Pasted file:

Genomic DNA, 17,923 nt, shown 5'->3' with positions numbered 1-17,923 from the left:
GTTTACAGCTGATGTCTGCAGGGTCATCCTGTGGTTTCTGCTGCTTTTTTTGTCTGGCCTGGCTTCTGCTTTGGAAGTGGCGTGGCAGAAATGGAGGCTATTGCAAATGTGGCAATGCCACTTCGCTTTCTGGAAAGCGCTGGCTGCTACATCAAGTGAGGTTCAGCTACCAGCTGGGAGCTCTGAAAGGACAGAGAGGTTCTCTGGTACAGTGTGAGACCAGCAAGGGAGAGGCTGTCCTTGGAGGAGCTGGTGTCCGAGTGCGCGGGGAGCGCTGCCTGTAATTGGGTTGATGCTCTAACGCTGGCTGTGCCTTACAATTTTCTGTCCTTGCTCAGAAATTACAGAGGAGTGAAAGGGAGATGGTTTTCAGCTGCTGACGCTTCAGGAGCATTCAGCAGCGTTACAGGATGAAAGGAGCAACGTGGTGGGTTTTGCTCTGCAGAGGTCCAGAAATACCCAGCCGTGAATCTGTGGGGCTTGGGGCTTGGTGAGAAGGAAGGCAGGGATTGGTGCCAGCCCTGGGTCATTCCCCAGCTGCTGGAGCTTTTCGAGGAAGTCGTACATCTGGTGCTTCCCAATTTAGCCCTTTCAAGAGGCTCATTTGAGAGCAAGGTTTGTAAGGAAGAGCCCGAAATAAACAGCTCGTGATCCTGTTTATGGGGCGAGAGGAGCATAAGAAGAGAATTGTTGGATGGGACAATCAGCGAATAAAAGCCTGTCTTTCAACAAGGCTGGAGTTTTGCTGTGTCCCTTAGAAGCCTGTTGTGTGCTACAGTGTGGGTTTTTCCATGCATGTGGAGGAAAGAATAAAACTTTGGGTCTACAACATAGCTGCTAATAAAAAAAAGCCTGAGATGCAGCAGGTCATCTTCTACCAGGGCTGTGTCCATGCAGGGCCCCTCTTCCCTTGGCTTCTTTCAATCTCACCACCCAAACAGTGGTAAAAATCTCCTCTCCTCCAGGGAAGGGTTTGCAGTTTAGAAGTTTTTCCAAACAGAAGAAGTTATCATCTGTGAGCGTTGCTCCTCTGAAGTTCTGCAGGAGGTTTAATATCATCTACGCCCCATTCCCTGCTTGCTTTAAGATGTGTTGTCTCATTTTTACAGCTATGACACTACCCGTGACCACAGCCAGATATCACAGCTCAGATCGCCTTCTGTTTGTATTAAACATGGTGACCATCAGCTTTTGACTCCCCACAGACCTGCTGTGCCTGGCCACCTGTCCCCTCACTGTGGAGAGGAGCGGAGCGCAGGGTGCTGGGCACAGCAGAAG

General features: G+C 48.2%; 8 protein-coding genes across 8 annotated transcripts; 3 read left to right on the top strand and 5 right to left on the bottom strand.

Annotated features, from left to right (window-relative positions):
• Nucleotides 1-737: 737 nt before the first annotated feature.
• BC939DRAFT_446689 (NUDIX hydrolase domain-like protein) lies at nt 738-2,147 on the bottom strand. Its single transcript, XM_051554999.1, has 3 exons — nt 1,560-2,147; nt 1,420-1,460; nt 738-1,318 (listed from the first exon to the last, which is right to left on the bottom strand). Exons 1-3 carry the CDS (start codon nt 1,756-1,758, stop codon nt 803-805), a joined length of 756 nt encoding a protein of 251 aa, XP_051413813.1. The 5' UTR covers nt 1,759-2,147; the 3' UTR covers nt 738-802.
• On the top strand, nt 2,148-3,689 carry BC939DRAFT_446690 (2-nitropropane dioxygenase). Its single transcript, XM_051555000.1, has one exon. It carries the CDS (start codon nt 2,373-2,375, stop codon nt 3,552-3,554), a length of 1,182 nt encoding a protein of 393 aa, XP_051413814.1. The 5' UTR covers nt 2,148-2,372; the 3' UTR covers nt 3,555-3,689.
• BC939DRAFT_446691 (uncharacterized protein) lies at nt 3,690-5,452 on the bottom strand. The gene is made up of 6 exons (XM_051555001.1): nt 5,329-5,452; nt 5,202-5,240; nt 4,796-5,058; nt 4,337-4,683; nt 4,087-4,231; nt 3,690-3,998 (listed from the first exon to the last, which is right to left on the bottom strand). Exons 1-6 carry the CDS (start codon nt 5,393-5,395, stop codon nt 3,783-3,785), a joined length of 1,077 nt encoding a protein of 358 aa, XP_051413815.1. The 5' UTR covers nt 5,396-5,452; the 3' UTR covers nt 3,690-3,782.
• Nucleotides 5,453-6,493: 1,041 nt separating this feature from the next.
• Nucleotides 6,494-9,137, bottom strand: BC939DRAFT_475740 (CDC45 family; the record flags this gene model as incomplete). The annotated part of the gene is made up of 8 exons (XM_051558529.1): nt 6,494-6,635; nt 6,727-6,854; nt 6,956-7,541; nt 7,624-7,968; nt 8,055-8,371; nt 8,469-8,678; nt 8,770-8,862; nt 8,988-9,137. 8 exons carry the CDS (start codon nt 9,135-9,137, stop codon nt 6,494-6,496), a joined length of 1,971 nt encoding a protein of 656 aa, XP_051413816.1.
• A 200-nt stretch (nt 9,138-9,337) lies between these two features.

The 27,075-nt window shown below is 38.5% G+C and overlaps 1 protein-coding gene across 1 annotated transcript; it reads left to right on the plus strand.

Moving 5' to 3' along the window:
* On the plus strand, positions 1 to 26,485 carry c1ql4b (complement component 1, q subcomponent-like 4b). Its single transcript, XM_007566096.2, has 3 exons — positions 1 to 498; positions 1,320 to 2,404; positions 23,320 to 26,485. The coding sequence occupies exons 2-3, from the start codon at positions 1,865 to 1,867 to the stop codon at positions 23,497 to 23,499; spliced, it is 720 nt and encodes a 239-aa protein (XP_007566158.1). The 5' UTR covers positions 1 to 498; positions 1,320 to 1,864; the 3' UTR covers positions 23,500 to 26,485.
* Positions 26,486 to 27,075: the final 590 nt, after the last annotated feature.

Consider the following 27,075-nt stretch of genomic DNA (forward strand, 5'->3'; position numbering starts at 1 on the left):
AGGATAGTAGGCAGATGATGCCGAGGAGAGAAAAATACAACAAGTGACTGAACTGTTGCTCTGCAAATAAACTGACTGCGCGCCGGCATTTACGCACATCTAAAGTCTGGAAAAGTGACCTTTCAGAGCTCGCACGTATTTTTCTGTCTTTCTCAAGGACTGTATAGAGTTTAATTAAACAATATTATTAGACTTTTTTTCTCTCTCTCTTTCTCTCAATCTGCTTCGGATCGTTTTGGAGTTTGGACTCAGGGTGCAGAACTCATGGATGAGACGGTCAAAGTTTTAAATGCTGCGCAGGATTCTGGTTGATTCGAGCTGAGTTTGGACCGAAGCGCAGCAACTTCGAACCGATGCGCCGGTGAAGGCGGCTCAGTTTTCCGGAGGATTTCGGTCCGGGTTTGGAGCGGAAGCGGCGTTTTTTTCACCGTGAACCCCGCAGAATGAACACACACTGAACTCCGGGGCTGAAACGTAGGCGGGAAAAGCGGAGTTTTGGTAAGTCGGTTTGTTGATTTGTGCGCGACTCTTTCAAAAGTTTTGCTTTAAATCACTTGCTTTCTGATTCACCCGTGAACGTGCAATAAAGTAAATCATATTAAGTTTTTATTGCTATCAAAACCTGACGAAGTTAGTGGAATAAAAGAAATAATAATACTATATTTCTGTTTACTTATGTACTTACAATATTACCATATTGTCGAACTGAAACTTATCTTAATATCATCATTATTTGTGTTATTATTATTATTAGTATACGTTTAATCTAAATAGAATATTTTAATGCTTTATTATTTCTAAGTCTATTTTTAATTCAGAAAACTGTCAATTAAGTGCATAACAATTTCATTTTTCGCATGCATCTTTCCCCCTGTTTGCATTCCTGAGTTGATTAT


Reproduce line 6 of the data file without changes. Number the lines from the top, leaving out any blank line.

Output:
• BC939DRAFT_446689 (NUDIX hydrolase domain-like protein) lies at nt 738-2,147 on the bottom strand. Its single transcript, XM_051554999.1, has 3 exons — nt 1,560-2,147; nt 1,420-1,460; nt 738-1,318 (listed from the first exon to the last, which is right to left on the bottom strand). Exons 1-3 carry the CDS (start codon nt 1,756-1,758, stop codon nt 803-805), a joined length of 756 nt encoding a protein of 251 aa, XP_051413813.1. The 5' UTR covers nt 1,759-2,147; the 3' UTR covers nt 738-802.